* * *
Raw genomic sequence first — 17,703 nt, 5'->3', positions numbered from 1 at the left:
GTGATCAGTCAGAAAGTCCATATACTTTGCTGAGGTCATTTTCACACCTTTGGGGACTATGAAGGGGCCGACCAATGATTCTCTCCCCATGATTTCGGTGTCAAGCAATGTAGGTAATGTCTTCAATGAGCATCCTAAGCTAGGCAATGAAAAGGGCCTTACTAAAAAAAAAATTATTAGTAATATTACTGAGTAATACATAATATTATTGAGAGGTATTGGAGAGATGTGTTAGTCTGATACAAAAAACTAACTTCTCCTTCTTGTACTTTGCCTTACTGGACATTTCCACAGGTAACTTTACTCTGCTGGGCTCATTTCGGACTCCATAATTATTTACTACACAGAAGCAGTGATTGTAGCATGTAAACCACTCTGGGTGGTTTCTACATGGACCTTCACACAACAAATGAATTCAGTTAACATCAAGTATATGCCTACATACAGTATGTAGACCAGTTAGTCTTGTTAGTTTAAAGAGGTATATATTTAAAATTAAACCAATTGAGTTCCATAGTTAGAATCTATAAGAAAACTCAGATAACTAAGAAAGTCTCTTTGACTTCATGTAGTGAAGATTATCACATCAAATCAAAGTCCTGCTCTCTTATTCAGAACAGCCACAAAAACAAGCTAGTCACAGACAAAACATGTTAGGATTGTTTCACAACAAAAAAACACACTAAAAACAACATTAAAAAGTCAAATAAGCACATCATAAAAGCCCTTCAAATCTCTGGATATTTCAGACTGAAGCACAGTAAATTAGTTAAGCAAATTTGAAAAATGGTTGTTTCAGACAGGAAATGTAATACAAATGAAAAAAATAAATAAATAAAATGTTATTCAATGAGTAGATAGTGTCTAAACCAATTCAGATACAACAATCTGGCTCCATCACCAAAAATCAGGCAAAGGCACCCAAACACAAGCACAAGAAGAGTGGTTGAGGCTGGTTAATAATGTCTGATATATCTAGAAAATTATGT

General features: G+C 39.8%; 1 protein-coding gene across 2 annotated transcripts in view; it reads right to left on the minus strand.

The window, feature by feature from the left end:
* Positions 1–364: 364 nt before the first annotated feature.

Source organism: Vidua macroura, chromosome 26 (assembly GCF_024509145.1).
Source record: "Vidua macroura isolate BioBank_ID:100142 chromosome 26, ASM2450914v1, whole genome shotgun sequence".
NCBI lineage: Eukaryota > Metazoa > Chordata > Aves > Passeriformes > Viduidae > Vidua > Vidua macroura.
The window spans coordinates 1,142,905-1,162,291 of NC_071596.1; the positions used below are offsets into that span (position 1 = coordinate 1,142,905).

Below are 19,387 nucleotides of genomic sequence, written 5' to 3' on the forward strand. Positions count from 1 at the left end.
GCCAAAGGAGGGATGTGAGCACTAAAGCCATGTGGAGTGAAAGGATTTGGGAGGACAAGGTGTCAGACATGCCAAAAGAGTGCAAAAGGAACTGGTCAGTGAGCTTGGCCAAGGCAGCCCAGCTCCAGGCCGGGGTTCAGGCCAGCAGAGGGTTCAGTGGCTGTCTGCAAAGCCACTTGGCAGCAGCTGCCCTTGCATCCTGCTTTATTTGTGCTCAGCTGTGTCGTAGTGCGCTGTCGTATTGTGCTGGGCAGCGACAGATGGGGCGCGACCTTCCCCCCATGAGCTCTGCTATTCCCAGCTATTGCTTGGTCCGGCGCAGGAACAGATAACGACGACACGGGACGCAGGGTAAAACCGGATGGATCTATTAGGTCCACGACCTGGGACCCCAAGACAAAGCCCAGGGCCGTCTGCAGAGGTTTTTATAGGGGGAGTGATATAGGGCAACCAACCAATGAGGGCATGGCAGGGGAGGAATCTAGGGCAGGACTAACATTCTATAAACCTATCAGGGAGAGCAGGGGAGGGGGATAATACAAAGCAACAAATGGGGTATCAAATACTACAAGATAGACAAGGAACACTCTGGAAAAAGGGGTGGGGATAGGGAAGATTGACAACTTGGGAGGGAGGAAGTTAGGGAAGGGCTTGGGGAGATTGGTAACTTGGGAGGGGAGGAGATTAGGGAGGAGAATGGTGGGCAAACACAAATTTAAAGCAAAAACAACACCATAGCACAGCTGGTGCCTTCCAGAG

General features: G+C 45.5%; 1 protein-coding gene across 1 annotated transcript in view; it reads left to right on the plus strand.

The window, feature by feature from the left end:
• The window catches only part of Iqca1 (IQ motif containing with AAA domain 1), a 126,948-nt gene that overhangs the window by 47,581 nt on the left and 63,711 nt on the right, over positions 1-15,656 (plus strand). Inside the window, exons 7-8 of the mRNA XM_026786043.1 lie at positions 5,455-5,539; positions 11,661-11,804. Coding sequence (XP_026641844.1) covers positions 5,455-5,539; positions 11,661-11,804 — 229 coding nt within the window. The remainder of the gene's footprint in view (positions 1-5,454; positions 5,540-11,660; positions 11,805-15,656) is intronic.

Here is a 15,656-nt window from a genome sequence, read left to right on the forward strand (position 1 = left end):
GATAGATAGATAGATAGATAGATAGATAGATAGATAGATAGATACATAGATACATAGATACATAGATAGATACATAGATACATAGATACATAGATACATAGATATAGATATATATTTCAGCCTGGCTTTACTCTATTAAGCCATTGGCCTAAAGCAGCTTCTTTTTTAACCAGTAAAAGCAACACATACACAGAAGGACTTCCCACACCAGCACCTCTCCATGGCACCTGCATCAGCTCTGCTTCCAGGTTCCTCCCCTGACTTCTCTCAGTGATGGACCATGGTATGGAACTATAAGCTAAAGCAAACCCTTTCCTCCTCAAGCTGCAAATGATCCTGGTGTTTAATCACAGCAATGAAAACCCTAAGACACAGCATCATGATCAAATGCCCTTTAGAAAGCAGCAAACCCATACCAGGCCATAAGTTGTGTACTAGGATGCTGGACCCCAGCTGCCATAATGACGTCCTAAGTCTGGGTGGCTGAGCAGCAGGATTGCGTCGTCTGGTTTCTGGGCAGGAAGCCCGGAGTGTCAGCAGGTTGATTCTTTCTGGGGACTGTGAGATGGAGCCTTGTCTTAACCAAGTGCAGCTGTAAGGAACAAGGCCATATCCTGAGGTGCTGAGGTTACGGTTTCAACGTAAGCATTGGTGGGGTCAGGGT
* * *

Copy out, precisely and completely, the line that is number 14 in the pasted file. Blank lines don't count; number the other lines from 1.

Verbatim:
• The window catches only part of Iqca1 (IQ motif containing with AAA domain 1), a 126,948-nt gene that overhangs the window by 47,581 nt on the left and 63,711 nt on the right, over positions 1-15,656 (plus strand). Inside the window, exons 7-8 of the mRNA XM_026786043.1 lie at positions 5,455-5,539; positions 11,661-11,804. Coding sequence (XP_026641844.1) covers positions 5,455-5,539; positions 11,661-11,804 — 229 coding nt within the window. The remainder of the gene's footprint in view (positions 1-5,454; positions 5,540-11,660; positions 11,805-15,656) is intronic.